Monday, February 7, 2011

Rising Food Prices...why and what's next?

By Paul Krugman, New York Times, February 6, 2011
We’re in the midst of a global food crisis — the second in three years. World food prices hit a record in January, driven by huge increases in the prices of wheat, corn, sugar and oils. These soaring prices have had only a modest effect on U.S. inflation, which is still low by historical standards, but they’re having a brutal impact on the world’s poor, who spend much if not most of their income on basic foodstuffs.

The consequences of this food crisis go far beyond economics. After all, the big question about uprisings against corrupt and oppressive regimes in the Middle East isn’t so much why they’re happening as why they’re happening now. And there’s little question that sky-high food prices have been an important trigger for popular rage.
So what’s behind the price spike? American right-wingers (and the Chinese) blame easy-money policies at the Federal Reserve, with at least one commentator declaring that there is “blood on Bernanke’s hands.” Meanwhile, President Nicolas Sarkozy of France blames speculators, accusing them of “extortion and pillaging.”
But the evidence tells a different, much more ominous story. While several factors have contributed to soaring food prices, what really stands out is the extent to which severe weather events have disrupted agricultural production. And these severe weather events are exactly the kind of thing we’d expect to see as rising concentrations of greenhouse gases change our climate — which means that the current food price surge may be just the beginning.
Now, to some extent soaring food prices are part of a general commodity boom: the prices of many raw materials, running the gamut from aluminum to zinc, have been rising rapidly since early 2009, mainly thanks to rapid industrial growth in emerging markets.
But the link between industrial growth and demand is a lot clearer for, say, copper than it is for food. Except in very poor countries, rising incomes don’t have much effect on how much people eat.
It’s true that growth in emerging nations like China leads to rising meat consumption, and hence rising demand for animal feed. It’s also true that agricultural raw materials, especially cotton, compete for land and other resources with food crops — as does the subsidized production of ethanol, which consumes a lot of corn. So both economic growth and bad energy policy have played some role in the food price surge.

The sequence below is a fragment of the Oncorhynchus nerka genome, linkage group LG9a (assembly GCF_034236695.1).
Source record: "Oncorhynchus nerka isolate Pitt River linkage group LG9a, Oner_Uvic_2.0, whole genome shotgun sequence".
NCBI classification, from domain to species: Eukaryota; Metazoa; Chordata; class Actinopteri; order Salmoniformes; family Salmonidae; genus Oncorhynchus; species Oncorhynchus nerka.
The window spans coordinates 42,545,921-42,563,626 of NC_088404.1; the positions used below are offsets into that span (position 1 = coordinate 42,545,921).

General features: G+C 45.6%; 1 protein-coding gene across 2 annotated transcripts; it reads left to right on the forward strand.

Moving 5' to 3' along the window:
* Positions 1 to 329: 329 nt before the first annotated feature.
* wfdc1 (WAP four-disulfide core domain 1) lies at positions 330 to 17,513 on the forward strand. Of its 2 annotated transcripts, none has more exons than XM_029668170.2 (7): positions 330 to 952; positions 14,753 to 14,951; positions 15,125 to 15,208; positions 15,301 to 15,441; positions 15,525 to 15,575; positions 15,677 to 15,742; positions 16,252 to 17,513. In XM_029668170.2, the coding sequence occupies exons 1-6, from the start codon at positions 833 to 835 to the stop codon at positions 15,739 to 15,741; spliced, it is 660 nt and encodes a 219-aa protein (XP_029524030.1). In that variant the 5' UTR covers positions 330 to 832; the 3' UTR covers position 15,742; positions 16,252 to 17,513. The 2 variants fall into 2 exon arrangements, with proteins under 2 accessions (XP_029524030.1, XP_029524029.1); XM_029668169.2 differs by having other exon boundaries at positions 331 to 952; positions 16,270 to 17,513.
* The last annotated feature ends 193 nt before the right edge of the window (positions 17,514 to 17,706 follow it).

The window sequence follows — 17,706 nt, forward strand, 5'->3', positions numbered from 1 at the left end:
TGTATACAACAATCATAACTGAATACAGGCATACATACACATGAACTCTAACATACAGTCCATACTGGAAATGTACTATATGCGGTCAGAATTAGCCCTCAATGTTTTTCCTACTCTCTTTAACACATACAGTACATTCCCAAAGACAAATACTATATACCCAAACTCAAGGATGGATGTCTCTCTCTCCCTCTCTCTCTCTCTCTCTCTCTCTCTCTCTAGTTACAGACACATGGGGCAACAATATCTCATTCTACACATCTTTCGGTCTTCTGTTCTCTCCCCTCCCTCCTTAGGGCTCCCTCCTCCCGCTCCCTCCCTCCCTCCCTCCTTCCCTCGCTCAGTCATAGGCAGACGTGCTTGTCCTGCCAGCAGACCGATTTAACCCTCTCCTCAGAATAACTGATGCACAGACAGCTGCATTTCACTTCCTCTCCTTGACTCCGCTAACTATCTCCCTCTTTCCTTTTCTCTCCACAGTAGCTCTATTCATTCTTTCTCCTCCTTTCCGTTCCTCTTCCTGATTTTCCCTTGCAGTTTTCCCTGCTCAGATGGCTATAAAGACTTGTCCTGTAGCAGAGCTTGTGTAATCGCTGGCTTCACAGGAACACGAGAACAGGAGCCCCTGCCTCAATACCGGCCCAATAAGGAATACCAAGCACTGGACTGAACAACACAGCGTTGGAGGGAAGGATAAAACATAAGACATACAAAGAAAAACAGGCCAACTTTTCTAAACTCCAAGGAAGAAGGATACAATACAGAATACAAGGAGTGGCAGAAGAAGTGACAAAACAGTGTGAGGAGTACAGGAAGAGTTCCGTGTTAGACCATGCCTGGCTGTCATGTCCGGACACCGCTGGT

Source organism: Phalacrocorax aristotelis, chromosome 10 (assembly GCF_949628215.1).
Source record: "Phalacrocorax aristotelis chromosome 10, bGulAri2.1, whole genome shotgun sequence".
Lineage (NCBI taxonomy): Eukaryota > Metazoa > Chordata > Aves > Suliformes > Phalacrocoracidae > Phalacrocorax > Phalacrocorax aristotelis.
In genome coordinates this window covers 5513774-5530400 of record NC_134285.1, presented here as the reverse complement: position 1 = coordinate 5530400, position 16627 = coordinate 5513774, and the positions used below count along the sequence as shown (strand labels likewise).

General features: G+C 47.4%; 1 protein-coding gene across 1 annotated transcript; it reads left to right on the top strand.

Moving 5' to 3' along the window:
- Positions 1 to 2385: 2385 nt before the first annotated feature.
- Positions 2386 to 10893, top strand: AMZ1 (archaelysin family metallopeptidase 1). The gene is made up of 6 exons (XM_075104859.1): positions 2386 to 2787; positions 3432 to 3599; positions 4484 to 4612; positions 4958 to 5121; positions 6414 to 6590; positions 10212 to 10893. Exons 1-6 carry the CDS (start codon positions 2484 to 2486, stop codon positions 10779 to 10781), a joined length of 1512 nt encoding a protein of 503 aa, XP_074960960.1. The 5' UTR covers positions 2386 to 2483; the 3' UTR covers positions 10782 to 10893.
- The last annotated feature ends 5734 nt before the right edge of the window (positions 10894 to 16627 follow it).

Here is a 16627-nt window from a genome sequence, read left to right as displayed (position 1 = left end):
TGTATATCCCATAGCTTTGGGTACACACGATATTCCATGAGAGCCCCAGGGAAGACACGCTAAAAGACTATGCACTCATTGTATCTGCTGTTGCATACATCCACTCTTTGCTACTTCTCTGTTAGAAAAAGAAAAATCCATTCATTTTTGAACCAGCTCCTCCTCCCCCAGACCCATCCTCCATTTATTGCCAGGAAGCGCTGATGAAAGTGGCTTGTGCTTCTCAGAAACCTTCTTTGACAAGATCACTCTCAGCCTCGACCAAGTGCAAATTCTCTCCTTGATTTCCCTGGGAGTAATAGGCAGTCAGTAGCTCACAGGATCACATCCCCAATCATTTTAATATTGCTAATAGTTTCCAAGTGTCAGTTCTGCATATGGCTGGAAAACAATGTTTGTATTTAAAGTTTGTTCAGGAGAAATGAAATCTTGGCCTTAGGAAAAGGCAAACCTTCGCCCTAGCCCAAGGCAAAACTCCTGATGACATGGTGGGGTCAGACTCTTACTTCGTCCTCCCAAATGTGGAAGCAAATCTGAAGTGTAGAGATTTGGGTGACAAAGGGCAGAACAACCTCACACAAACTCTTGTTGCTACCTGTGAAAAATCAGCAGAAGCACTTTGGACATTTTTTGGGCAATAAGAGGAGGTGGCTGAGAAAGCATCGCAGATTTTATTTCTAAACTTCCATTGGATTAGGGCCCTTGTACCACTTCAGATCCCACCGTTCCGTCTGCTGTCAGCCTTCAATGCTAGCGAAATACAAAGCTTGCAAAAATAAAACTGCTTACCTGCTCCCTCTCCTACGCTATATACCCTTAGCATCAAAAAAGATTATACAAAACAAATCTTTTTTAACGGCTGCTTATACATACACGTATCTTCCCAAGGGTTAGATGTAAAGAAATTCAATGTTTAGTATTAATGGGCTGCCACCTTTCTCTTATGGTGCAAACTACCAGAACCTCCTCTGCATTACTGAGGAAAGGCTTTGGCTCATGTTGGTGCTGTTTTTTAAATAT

Still, food prices lagged behind the prices of other commodities until last summer. Then the weather struck.
Let's, for argument's sake, agree that Krugman might be right, that climate and weather are beating the ceiling out of food prices. For those aardvarks who still do not believe that climate change is 'man-made,' perhaps the spike in food costs and commodity prices will wake a few of them up to the potential of this dynamic.
Hunger is not like AIDS, or like malaria, or typhoid or cholera. It is not met with drugs, so that the pharmaceutical companies can make some more exorbitant profits. Hunger kills people, without much of a cry or even a whimper. They have no energy for either. And for those who died  because they did not get enough food, whom do we hold accountable? Food and its absence is another weapon in any political conflict, for those who chose to reduce it to that low level. Don't like your enemy: don't feed him!
We have the capacity to grow enough food to feed everyone. We have enough distribution capacity to get food to everyone, everywhere. We have the knowledge and awareness that no all who need food are getting that food every day. And yet, the galloping dinosaur of managing those resources that grow and distribute food along with the politicians in their 'employ' are not opening the gates of those supplies for those increasing numbers who don't have enough to eat.
The "poor" are not some statistical abstraction for social scientists, economists and politicians to debate like another "factor" in their equations. The 'poor' are everywhere; their numbers are growing exponentially; their political power, while quite limited, will not remain impotent forever; their cavernous bellies and their hollow eye sockets and their stick-like arms and legs are all too familiar to our television gaze and the names of their locations are some of the same names of wars and disease and political unrest....all of which could be coming to a neighbourhood like your's very soon. And that includes the affluent gated communities of the northern hemisphere.
And the political class in virtually all countries, while barely mentioning that globalization must bring benefits to the poor in Davos, are, it is not insulting to say, insensitive to the needs of the poor and the hungry and the political implications of the explosion of those needs. And while the power of the powerful continues to grow unabated, the weakness of the weakest also continues to grow unabated...and we all sit back watching what seems to these eyes like an explosion waiting to happen, and not too far 'out there'...
Are we bracing for the perfect storm? Do we need to brace for the perfect storm? Has the perfect storm already come over the horizon, while we were busy counting our stock clippings?





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